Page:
By David Crossland in Kalkriese, Germany
Germany's 20th century history has been so troubled that anniversaries of positive events are in short supply. This year has two such rare examples, the 20th anniversary of the fall of the Berlin Wall and the 60th of the establishment of democracy after World War II.
There's a third one coming up in September that represents nothing less than the birth of the German nation -- the 2,000th anniversary of a devastating victory over three Roman legions by Germanic tribes in the Battle of the Teutoburg Forest.
The battle created the first German hero, Arminius, or Hermann as he later became known, a young chieftain of the Cherusci tribe who led the rebellion and was hailed for centuries as the man who united the Germans and drove the Romans out of Germania.
But Germany is marking the event with noticeable restraint. There's no sense of glory and no program of flag-waving festivals of the sort one would expect in other nations celebrating their creation.
In fact, a lot of Germans don't even know about Arminius. Many schools shunned his story after 1945 because he became contaminated by the militant nationalism that led to Hitler. Interest has gradually reawakened since the discovery of the presumed site of the battle in the late 1980s, and there has been intense media coverage of the man and the myth this year.
Chancellor Angela Merkel visited the battlefield in a forest near the village of Kalkriese in May to open an exhibition on Germanic tribes there, and some 400 actors dressed as Romans or Germanic tribesmen gently re-enacted scenes from the battle there in June, with rubber-tipped spears. Most actors wanted to be Romans, and there was such a shortage of Germanic warriors that some hirsute hobby Vikings had to be recruited to make up the numbers.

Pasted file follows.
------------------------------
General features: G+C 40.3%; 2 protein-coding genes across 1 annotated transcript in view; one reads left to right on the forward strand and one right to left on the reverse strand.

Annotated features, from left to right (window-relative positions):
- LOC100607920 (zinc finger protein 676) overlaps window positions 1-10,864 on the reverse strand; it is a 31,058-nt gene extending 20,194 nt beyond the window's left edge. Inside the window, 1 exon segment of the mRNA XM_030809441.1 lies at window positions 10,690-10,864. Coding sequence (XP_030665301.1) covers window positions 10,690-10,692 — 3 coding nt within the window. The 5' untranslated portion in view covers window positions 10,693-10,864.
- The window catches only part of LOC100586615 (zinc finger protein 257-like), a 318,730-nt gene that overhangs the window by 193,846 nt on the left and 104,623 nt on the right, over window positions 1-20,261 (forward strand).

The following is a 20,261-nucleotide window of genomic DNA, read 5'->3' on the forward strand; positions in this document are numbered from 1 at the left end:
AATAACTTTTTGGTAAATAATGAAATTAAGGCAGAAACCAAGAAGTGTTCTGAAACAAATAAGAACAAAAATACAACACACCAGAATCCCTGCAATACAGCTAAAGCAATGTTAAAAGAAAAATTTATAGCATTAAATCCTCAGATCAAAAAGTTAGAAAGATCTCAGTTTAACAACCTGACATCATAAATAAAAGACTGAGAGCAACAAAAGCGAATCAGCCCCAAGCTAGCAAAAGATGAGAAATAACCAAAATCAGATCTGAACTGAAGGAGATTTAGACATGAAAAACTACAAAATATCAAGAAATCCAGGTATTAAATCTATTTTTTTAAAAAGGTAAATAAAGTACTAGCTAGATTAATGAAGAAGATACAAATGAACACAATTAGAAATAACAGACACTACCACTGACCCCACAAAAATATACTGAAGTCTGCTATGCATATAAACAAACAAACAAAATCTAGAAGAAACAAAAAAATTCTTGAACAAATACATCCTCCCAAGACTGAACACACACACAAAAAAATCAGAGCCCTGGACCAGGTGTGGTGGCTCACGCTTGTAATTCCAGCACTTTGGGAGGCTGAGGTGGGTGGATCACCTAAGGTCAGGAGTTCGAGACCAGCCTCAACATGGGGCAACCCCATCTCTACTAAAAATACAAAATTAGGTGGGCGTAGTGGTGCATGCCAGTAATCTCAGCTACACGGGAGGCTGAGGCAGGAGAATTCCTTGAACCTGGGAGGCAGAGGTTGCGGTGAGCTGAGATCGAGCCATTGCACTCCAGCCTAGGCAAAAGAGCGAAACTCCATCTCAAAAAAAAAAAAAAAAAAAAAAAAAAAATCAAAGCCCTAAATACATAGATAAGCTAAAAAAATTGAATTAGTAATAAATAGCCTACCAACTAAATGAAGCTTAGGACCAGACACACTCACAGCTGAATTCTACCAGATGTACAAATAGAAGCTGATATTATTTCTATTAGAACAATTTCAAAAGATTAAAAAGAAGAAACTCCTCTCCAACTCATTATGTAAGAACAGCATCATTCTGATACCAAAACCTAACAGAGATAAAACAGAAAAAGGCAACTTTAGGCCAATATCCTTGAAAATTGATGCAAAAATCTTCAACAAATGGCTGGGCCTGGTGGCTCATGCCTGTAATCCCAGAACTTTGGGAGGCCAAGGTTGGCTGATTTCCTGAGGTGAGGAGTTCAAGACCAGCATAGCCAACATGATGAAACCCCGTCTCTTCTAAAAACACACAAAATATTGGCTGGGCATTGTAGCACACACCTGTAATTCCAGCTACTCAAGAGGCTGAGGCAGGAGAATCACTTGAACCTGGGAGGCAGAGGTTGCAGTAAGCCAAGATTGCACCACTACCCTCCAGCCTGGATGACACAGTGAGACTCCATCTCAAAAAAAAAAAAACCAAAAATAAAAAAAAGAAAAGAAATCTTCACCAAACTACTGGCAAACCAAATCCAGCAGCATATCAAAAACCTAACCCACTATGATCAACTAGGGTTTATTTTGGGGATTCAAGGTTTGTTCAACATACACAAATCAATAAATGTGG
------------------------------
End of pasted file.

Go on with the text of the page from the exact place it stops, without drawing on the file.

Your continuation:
"This anniversary year has gone very well because it has been free of nationalist emotion," Tillmann Bendikowski, author of a new book on the battle and the myth of Hermann, told SPIEGEL ONLINE. "It has been dealt with far more soberly than one might have expected."
The story of Arminius is a lesson in how history can be invented and turned into propaganda. From the 16th century onwards, when an account of the battle by Roman historian Tacitus resurfaced in a German monastery, nationalists fashioned the Germanic leader into an icon to help them forge unity in the face of such perceived enemies as the Vatican, the French and the Jews.
Arminius and the Battle of the Teutoburg Forest, they said, marked the origin of the German nation. Hermann, as Martin Luther called him, was deemed the perfect symbol to give a nation fragmented into dozens of states the identity it lacked.
Germany 's "Big Bang"
"The battle became the big bang of the German nation in terms of myth and legend. But in terms of real history, it was no such thing," said Bendikowski.
The more than 50 Germanic tribes of the ancient period were the forefathers of many European nations, not just the Germans. And Arminius by no means united them -- he persuaded five tribes to join him in battle, and he was killed by members of his own tribe a few years later.